As the Commonwealth government gives “rock-solid backing” to the establishment of an advanced missiles industry, as Lockheed Martin Australia commits $74 million commitment to domestic air and missile defence capabilities.
The Defence Industry Minister Pat Conroy made the commitment at the G’Day USA Defence Industry Dialogue in Washington DC last week, noting that the goal is to “supplement (not supplant) US industrial capacity; to expand our alliance beyond the battlefield and into the factories”.
Mr Conroy argued that “Australia has all the foundational elements needed for a missile industry”:
- A munitions sector that produces high quality explosives and propellant.
- Manufacturers of advanced military sensors.
- Companies producing missile components for existing collaboration programs.
- And capacity to build rocket motors for both military and non-military use.
In a press conference following the speech, Mr Conroy said the development of onshore missile manufacturing was important for Australia.
“The lessons from the Ukraine war are that we use missile stocks or all munitions, but particularly guided weapons, very fast in a conflict. And quite frankly we need more missiles in Australia, both as a stock and also the ability to maintain, repair and upgrade those missiles,” Mr Conroy said.
“That’s why the guided weapons enterprise is a multibillion-dollar exercise to develop that and I’m confident that at the end of this process we will have a much more sovereign capability to manufacture and upgrade missiles which are so important.”
The minister added that Lockheed Martin and Raytheon Australia are “working with Defence to identify initial options to manufacture guided weapons and their critical components in Australia”. The firms are strategic partners on the federal government’s $1 billion Sovereign Guided Weapons and Explosive Ordnance Enterprise.
Announced on Monday, Lockheed Martin’s investment will establish a National Integrated Air and Missile Defence (IAMD) Ecosystem. This commitment was made alongside confirmation that the firm has submitted its bid to deliver tranche two of the AIR6500 Joint Air Battle Management System (JABMS).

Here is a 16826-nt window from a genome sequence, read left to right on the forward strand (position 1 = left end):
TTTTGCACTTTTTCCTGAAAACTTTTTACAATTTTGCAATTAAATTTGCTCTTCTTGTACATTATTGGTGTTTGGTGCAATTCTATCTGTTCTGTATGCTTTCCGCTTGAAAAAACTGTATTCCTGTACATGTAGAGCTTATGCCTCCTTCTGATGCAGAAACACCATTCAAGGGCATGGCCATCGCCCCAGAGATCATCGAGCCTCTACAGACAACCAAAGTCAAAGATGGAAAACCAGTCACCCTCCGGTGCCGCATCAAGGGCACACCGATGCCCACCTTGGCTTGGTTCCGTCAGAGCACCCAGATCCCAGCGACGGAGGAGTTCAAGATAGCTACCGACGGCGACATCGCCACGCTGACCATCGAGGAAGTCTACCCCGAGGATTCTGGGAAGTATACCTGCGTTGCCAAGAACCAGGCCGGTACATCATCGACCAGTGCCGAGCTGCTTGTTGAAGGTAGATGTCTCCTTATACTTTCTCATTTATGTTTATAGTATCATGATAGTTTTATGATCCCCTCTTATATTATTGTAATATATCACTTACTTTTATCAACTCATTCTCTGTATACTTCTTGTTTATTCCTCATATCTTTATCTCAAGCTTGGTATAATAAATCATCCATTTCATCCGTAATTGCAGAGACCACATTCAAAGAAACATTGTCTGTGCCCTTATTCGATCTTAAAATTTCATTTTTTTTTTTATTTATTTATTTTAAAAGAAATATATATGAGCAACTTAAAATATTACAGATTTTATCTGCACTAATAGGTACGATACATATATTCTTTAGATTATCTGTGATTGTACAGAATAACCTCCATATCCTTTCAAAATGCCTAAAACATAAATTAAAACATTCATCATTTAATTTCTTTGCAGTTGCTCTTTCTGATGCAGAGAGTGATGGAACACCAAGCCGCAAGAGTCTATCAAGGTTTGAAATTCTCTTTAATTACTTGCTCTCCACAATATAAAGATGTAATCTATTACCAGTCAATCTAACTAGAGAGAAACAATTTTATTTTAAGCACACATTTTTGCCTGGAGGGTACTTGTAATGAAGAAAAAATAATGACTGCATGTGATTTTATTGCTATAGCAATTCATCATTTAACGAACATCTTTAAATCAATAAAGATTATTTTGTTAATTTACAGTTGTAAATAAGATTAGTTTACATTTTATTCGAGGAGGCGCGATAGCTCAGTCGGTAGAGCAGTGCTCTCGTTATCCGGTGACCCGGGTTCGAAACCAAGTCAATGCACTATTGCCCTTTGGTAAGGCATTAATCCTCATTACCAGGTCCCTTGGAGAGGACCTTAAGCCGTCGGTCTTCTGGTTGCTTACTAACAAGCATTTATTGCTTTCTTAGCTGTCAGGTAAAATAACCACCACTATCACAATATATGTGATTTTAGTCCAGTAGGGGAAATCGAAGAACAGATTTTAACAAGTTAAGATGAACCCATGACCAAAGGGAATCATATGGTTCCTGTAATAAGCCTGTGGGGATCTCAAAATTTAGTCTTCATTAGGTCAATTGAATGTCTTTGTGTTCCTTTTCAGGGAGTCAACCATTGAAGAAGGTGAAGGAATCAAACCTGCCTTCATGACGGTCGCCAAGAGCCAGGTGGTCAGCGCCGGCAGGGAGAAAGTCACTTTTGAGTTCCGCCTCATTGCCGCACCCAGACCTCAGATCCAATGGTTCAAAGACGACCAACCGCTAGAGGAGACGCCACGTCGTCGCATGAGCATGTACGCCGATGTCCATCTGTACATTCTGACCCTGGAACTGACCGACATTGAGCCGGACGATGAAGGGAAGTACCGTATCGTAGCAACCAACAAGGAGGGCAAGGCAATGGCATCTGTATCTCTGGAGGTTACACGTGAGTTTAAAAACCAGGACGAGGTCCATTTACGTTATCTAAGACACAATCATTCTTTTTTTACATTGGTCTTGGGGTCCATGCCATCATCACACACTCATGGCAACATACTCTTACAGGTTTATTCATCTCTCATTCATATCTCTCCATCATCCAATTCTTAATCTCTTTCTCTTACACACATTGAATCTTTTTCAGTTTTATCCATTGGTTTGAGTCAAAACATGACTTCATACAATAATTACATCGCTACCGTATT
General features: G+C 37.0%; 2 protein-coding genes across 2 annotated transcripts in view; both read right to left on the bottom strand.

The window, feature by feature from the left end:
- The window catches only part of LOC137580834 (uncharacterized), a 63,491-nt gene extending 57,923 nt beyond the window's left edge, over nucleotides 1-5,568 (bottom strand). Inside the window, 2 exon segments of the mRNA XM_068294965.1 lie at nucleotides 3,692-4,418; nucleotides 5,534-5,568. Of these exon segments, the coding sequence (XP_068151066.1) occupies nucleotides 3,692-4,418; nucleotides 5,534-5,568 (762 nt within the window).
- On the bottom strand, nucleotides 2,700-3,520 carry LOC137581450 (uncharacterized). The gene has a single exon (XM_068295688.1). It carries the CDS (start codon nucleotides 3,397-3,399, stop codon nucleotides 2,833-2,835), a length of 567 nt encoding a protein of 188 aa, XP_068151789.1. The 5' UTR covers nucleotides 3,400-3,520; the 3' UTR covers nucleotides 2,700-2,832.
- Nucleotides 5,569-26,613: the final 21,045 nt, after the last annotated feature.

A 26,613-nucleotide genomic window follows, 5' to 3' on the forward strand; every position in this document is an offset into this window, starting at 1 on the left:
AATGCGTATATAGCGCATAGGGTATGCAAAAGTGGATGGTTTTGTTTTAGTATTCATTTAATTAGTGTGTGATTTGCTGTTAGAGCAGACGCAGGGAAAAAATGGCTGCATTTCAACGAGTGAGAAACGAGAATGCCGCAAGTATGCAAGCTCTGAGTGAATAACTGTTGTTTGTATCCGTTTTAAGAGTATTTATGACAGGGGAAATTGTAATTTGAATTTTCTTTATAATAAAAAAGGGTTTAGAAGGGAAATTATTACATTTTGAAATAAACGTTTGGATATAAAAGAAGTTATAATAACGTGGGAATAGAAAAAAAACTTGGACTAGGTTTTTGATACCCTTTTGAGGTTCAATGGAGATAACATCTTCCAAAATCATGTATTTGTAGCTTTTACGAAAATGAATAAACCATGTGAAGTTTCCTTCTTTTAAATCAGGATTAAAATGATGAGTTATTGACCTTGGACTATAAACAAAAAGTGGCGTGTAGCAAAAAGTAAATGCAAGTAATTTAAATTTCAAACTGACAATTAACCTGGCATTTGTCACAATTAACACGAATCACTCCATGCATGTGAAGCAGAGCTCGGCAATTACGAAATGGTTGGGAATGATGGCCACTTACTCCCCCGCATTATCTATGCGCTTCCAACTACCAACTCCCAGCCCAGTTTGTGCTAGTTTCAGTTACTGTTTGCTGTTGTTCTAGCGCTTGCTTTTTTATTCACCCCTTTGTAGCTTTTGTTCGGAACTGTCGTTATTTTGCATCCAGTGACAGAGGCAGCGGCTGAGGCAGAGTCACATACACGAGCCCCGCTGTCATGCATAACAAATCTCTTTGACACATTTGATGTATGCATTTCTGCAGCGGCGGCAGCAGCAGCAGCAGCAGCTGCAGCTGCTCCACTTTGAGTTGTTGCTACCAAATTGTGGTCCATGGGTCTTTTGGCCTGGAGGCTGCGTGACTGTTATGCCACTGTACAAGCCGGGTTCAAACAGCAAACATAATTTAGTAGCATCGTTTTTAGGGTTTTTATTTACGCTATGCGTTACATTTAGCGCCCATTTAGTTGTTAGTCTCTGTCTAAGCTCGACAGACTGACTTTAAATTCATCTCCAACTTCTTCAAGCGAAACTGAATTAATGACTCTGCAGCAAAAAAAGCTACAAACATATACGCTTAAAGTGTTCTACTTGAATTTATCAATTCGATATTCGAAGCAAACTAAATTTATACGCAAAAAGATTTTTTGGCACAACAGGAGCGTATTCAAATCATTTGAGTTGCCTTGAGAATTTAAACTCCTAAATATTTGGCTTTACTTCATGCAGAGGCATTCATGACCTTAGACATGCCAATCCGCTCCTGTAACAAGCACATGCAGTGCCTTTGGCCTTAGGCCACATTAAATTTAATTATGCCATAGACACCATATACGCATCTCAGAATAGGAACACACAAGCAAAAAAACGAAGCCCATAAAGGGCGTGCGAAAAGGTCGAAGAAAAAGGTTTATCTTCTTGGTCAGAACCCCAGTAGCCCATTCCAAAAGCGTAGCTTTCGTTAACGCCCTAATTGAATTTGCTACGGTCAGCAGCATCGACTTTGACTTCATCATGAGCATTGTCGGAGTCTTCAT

Tranche two will improve awareness and protection from advanced air and missile threats while providing improved interoperability with Coalition partners.
Lockheed Martin has reached the final stage of the evaluation process that will determine the strategic partner to lead JABMS. Boeing Defence Australia and Raytheon Australia did not pass the first round of the competitive process but will support development of JABMS alongside Australian small to medium enterprises.
The ecosystem investment will support development of a physical National IAMD Centre as well as a research and development pipeline encouraging collaboration between industry, academia, and government.
The centre will hope to centralise research and development activity across different companies and will reportedly be run by the Commonwealth government with the aim of becoming self-sustaining. The investment is a part of Lockheed Martin’s obligations under the Australian Industry Capability Program.
“In today’s strategic environment, IAMD is a critical capability and Australian industry is well-placed to be on the leading edge of global innovation and development. IAMD is a mission that spans all services and requires a high degree of integration to be effective. It is bigger than any one project, and the Ecosystem is a mechanism that will provide the enduring aspect of Australian Industry Capability that is so often elusive,” Lockheed Martin Australia and New Zealand chief executive Warren McDonald said.
“By fostering closer collaboration across industry, academia and government we can create a force multiplying effect by bringing the brightest minds from across the nation to bolster national security through sovereign self-sufficiency. In the process it will solidify Australia’s role as a competitive provider of key capabilities that coalition partners will need going forward.”
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